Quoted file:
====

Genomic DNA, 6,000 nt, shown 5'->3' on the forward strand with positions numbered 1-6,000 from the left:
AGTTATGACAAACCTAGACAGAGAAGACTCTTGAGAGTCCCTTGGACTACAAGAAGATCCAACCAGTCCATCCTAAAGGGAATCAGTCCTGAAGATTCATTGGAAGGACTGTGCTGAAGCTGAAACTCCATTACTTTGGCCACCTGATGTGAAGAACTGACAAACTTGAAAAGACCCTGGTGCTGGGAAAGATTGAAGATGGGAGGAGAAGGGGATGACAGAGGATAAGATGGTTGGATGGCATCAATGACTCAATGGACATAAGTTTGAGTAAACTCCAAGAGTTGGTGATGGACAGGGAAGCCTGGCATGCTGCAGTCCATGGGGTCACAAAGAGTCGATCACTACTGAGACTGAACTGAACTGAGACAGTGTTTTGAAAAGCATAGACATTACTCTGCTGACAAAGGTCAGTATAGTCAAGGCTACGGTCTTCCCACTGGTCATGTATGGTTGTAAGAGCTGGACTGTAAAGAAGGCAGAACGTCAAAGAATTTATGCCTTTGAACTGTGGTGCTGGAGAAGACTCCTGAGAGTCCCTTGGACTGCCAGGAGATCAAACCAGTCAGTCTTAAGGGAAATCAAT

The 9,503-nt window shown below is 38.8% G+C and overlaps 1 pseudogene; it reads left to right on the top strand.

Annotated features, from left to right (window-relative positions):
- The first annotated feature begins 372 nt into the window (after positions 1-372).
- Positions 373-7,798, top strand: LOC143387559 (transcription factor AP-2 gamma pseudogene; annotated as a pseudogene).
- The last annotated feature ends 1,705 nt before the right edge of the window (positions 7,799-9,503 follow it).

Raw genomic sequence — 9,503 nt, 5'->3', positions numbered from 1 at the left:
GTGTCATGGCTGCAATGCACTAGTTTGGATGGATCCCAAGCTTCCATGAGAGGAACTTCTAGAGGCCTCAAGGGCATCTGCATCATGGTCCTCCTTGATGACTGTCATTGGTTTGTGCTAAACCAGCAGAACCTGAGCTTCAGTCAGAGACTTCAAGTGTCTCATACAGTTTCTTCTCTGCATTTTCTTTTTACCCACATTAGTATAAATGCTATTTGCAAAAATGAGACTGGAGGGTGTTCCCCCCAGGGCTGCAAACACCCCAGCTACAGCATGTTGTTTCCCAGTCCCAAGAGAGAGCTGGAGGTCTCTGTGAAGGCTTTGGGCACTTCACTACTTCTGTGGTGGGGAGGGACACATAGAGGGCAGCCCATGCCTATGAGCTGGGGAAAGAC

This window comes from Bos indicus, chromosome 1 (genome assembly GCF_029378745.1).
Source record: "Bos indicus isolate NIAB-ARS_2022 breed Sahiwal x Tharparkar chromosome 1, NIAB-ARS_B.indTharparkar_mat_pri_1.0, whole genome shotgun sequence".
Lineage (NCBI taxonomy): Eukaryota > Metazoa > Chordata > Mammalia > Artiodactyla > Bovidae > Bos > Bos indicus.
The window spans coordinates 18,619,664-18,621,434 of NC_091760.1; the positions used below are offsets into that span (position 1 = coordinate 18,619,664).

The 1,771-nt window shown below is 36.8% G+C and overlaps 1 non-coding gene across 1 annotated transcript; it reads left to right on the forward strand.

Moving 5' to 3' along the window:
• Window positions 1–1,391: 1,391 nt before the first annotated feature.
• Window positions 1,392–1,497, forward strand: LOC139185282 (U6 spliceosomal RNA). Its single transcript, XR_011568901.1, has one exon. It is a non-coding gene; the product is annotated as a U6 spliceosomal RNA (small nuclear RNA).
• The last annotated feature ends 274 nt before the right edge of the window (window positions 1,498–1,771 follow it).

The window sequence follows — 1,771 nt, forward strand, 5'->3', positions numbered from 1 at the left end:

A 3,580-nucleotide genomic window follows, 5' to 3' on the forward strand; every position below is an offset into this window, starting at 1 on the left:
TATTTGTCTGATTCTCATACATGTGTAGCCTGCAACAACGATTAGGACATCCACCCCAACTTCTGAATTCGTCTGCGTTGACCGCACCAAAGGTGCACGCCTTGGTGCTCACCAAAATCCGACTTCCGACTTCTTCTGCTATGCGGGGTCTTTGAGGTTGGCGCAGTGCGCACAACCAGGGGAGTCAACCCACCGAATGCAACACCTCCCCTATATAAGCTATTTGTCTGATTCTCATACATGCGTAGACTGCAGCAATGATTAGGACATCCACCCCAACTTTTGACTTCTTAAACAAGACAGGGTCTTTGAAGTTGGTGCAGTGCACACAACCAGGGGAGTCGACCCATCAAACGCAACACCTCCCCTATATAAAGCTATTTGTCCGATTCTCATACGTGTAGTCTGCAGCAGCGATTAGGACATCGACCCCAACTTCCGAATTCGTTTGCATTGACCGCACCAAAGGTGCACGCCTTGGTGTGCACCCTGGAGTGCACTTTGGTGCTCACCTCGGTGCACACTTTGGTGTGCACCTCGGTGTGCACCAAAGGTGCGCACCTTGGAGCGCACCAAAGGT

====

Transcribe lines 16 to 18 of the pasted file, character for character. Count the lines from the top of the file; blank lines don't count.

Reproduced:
• Window positions 1–1,391: 1,391 nt before the first annotated feature.
• Window positions 1,392–1,497, forward strand: LOC139185282 (U6 spliceosomal RNA). Its single transcript, XR_011568901.1, has one exon. It is a non-coding gene; the product is annotated as a U6 spliceosomal RNA (small nuclear RNA).
• The last annotated feature ends 274 nt before the right edge of the window (window positions 1,498–1,771 follow it).